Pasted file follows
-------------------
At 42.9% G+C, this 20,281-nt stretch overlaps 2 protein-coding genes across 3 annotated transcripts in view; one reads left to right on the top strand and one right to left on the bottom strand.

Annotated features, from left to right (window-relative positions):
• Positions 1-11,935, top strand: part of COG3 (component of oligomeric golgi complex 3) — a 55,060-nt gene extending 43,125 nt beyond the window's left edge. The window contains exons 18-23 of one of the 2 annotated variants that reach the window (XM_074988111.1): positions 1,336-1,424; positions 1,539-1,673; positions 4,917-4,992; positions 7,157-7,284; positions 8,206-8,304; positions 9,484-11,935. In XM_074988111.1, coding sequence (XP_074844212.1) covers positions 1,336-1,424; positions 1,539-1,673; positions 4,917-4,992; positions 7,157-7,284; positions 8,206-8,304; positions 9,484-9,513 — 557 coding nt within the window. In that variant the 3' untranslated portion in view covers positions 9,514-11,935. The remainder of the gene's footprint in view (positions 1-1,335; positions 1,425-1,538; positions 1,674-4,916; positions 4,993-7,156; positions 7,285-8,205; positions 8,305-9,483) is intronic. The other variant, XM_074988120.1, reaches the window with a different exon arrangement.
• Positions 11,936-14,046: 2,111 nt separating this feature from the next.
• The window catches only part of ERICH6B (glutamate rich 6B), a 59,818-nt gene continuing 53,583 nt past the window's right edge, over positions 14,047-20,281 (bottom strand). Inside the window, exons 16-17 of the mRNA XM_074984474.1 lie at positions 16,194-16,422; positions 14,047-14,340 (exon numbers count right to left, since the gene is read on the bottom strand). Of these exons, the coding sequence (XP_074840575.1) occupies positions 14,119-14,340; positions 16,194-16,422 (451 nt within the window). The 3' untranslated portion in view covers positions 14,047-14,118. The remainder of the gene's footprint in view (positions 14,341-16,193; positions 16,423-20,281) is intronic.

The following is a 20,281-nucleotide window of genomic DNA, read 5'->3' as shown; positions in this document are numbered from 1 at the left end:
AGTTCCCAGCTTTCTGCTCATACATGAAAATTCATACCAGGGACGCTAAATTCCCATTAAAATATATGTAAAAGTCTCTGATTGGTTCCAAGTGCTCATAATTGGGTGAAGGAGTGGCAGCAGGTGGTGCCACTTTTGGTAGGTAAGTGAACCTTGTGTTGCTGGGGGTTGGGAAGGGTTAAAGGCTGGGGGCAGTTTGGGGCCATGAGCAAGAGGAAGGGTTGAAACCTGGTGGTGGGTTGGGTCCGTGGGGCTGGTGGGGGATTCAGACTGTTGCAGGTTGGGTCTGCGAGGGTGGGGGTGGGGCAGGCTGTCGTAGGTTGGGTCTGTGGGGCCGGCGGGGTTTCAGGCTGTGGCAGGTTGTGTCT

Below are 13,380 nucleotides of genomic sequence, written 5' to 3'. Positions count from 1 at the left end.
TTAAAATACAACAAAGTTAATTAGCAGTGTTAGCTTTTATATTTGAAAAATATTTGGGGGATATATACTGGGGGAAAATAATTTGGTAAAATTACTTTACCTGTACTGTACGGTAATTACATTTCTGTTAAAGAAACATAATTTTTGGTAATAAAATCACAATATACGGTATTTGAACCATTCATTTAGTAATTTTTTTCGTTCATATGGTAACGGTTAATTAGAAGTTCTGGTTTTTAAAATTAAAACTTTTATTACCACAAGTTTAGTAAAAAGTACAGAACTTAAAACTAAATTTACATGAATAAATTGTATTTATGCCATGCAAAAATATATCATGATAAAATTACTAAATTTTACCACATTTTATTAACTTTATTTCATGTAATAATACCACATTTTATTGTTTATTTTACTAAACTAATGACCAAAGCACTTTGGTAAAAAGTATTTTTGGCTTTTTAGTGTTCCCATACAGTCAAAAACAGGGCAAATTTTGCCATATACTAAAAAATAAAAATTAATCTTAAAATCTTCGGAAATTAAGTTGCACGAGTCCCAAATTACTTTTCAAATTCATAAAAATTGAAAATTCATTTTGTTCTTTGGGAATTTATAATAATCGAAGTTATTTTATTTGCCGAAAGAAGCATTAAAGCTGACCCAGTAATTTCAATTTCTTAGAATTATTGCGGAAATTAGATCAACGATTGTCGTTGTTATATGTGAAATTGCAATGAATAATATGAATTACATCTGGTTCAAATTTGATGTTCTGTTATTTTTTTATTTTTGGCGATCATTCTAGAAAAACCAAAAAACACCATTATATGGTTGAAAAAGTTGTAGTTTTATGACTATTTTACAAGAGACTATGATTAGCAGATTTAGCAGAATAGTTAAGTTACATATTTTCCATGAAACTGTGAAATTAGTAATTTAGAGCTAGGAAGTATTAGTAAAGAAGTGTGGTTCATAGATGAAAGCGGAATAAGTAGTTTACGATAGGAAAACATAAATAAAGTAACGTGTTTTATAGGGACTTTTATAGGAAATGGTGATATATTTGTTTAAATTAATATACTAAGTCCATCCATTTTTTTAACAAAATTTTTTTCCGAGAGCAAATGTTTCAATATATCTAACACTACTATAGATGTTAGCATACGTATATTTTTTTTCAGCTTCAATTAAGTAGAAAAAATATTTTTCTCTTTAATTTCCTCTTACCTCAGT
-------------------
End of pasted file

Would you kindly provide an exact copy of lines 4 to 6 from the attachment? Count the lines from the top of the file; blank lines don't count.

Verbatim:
• Positions 11,936-14,046: 2,111 nt separating this feature from the next.
• The window catches only part of ERICH6B (glutamate rich 6B), a 59,818-nt gene continuing 53,583 nt past the window's right edge, over positions 14,047-20,281 (bottom strand). Inside the window, exons 16-17 of the mRNA XM_074984474.1 lie at positions 16,194-16,422; positions 14,047-14,340 (exon numbers count right to left, since the gene is read on the bottom strand). Of these exons, the coding sequence (XP_074840575.1) occupies positions 14,119-14,340; positions 16,194-16,422 (451 nt within the window). The 3' untranslated portion in view covers positions 14,047-14,118. The remainder of the gene's footprint in view (positions 14,341-16,193; positions 16,423-20,281) is intronic.

The following is a 20,281-nucleotide window of genomic DNA, read 5'->3' as shown; positions in this document are numbered from 1 at the left end: